“It is good to think of the love of Christ, that He considered us and not Himself in that His abasement, as the Scripture runs in that strain: ‘To us a Son is given, for us a child is born,’ Isa. 9:6.
He died for us. He gave Himself for us. He rose for us. He ascended for us. He sits at the right hand of God for us. Himself indeed hath glory, but together with us. And therefore when we think of the glory of Christ, think of us in Him.
When we see Him born, think He was born for me; when we see Him die, think we die with Him; when we see Him buried, think ourselves buried with Him. So in the state of exaltation, when we see Him rise, and sit at the right hand of God, think He is there to prepare a place for me.
Whatsoever He hath, or whatsoever He did, He regards us in all; therefore it somewhat obscures the glory and the love of Christ to us, to conceive that He had a self-respect in these things, when He saith in the text, ‘For this end Christ died, and rose, and revived, that He might be Lord of quick and dead.’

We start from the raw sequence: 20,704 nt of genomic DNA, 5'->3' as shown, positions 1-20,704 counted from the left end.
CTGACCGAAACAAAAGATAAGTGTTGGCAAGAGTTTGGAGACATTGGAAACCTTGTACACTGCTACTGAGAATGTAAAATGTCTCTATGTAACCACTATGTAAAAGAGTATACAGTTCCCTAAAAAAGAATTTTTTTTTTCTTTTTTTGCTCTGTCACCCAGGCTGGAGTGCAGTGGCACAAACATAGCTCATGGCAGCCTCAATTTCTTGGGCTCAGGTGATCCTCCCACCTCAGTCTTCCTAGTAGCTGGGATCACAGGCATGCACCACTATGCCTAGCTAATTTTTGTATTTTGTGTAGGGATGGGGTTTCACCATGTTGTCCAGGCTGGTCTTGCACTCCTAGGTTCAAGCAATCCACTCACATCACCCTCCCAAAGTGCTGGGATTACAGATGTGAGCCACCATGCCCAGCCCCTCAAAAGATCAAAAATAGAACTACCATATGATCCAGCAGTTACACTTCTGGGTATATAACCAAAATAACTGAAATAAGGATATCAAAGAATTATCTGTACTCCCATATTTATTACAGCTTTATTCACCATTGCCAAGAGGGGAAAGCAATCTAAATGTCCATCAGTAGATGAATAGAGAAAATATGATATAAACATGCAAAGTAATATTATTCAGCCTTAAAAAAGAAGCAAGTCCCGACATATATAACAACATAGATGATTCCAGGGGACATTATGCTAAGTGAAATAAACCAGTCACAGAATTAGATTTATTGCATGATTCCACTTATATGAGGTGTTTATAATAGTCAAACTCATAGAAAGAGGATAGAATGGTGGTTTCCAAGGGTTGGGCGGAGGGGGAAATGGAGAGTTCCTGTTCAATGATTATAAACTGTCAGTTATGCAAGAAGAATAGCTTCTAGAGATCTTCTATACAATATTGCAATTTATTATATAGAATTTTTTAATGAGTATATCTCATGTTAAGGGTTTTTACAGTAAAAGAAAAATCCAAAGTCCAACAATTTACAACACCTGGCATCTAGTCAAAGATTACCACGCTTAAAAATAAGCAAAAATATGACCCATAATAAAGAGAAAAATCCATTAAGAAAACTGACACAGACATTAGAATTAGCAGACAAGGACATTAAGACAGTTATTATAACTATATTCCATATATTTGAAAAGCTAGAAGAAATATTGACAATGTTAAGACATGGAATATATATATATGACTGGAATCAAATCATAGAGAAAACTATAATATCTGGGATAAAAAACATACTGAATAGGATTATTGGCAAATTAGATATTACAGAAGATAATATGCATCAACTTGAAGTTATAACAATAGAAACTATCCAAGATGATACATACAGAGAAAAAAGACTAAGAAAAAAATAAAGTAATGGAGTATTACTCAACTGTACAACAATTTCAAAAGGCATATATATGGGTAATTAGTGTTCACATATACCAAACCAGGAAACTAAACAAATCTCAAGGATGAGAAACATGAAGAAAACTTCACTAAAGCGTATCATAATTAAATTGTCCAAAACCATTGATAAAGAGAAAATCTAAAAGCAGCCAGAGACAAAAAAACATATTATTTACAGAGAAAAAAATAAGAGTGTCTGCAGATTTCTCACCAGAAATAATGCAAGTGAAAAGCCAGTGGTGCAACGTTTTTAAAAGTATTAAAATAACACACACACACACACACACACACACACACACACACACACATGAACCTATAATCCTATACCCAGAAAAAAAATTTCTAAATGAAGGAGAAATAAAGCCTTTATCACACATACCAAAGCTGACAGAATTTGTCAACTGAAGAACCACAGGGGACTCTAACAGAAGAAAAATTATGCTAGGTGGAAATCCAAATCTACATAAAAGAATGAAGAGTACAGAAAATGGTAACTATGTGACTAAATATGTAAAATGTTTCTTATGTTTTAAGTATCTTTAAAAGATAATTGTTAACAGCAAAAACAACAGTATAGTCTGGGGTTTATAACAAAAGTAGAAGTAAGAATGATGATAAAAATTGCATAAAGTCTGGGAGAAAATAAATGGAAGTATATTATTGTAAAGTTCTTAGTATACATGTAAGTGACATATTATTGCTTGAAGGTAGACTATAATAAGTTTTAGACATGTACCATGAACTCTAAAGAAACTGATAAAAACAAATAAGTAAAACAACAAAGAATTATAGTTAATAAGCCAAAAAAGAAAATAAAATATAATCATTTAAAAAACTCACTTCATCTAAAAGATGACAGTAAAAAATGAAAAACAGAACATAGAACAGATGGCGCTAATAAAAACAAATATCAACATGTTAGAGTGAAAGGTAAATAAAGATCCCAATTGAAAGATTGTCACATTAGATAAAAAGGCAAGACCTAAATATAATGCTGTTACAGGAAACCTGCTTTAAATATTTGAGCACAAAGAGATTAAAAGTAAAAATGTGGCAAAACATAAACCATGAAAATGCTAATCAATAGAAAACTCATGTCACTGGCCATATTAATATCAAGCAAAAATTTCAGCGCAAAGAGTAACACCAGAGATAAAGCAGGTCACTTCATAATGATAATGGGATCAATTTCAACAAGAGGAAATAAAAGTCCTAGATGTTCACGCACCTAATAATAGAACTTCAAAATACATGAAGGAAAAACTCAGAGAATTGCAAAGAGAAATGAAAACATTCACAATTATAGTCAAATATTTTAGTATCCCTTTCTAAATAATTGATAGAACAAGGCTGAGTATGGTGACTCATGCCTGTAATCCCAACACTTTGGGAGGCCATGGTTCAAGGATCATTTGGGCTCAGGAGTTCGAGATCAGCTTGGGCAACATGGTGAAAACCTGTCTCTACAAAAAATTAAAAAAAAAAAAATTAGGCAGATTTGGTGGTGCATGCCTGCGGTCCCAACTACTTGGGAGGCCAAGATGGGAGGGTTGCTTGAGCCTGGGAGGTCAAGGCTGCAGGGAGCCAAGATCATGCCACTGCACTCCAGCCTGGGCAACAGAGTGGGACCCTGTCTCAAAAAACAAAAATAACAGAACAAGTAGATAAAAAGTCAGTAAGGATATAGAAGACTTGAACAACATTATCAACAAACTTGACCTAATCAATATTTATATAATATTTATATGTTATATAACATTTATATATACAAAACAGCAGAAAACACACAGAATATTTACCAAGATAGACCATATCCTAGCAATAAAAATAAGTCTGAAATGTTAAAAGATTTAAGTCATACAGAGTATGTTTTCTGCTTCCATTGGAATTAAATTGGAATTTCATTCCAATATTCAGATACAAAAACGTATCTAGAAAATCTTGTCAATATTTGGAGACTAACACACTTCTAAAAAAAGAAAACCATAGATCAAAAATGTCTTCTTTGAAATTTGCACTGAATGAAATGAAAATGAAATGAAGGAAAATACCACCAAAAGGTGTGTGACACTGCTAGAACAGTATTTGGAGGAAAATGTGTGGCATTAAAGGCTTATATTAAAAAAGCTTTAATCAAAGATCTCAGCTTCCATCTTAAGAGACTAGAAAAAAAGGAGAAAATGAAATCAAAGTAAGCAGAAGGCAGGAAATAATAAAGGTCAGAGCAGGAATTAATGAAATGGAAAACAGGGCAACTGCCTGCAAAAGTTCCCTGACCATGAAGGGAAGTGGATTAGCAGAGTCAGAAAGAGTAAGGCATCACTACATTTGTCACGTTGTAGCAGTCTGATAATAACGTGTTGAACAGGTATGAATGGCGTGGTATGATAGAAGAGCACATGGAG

I beseech you, consider whose goods He respects in this lordship. Is it not a profitable lordship for us? Is it not for our good that He is our Lord in life and in death? And not only our Lord, but the Lord of Satan, of death, and of all our enemies.
He is Lord over all, saith the apostle, ‘God over all, blessed for ever,’ Rom. 9:5. Therefore He is Lord over sin, over death, over hell, over all that we need to fear. It is for us. Therefore our good is intended.
Though there be a redundance of glory in Christ, in all these things, yet think He respects our good. The best meditation of Christ is to think all is for us.”
–Richard Sibbes, “Christ’s Exaltation,” in The Complete Works of Richard Sibbes, Volume 5, ed. Alexander Balloch Grosart (Edinburgh; London; Dublin: James Nichol; James Nisbet and Co.; W. Robertson, 1863), 353.